Van Morrison has doubled down on his opposition to restrictions to suppress the coronavirus with the announcement that he plans to release three new anti-lockdown songs.
The Belfast singer, who turned 75 last month, was recently condemned for statements railing against current measures to suppress Covid-19, denouncing what he described as the "pseudoscience" around coronavirus.
He has now accused the UK government of "taking our freedom" in his new songs.
In the lyrics of one of his new tracks, Morrison claims scientists are "making up crooked facts" to justify measures that "enslave" the population, reports the BBC.
"The new normal, is not normal," he sings. "We were born to be free".
The songs are reported to have been recorded in Belfast and England, with No More Lockdown the most outspoken of the three tracks.
"No more lockdown/No more government overreach," Morrison sings in the chorus. "No more fascist bullies/Disturbing our peace.
"No more taking of our freedom/And our God given rights/Pretending it's for our safety/When it's really to enslave."
The new songs will be released at two-week intervals with the first, Born to Be Free, arriving on September 25.
In a statement announcing the songs, the musician said: "I'm not telling people what to do or think, the government is doing a great job of that already," Morrison said.
"It's about freedom of choice, I believe people should have the right to think for themselves."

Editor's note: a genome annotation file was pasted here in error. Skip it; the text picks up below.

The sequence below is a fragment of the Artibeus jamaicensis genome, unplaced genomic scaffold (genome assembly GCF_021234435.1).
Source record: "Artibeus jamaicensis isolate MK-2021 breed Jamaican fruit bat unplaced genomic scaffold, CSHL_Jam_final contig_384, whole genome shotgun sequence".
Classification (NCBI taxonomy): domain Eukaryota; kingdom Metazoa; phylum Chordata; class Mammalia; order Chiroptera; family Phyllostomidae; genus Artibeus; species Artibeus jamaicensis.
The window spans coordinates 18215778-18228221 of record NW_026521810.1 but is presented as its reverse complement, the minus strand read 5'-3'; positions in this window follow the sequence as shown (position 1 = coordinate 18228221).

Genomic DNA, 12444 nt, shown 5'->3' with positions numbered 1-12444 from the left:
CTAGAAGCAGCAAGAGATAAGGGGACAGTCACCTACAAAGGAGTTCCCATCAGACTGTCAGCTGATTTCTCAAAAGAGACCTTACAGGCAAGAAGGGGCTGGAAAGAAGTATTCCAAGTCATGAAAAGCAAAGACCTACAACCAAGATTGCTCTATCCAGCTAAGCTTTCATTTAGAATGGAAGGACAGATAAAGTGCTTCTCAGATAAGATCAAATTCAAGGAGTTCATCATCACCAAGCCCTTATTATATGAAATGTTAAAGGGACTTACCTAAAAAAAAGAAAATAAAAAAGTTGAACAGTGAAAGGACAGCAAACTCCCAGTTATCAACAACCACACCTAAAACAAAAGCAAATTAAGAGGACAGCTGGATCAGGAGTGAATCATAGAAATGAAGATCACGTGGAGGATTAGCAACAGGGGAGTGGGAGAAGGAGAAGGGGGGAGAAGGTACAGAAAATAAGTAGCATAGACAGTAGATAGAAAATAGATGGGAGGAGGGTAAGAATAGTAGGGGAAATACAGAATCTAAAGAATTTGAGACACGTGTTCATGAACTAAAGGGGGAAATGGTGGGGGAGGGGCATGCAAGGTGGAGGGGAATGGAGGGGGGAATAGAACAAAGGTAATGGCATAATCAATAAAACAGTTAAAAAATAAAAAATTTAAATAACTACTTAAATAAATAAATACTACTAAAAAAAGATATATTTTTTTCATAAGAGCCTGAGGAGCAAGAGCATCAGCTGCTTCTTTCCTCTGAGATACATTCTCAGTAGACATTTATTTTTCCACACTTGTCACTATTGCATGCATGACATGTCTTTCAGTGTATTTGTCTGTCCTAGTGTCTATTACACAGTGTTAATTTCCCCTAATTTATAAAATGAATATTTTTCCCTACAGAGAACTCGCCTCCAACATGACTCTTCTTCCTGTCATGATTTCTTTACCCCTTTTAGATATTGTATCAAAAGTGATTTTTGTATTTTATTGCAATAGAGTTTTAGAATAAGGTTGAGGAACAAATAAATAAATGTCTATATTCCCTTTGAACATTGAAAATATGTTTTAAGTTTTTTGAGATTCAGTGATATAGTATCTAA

The singer has also launched a campaign to "save live music" and in a statement, he claimed that socially distanced gigs were not economically viable.
"I call on my fellow singers, musicians, writers, producers, promoters and others in the industry to fight with me on this. Come forward, stand up, fight the pseudo-science and speak up," he wrote.
Morrison has already played three socially-distanced gigs this month and has two shows at The London Palladium next week, but he says these types of concerts are unsustainable and he is worried about the future of live music.
"This is not a sign of compliance or acceptance of the current state of affairs, this is to get my band up and running and out of the doldrum," he said.
The release of the new songs comes amid fresh alarm at how the Irish live music industry will survive after the Irish government announced new measures to keep Covid-19 at bay.
U2, Hozier, Andrea Corr, Christy Moore and Dara Ó Briain are among 600 signatures on an open letter calling for "appropriate and unprecedented support" for the live entertainment and events industry to survive.
The letter, which was released today, is part of National Awareness Week for the Live Entertainment & Event Industry in Ireland, is calling for an "immediate reinstatement of the EWSS and PUP payment at €350 per week until the sector is up and running again".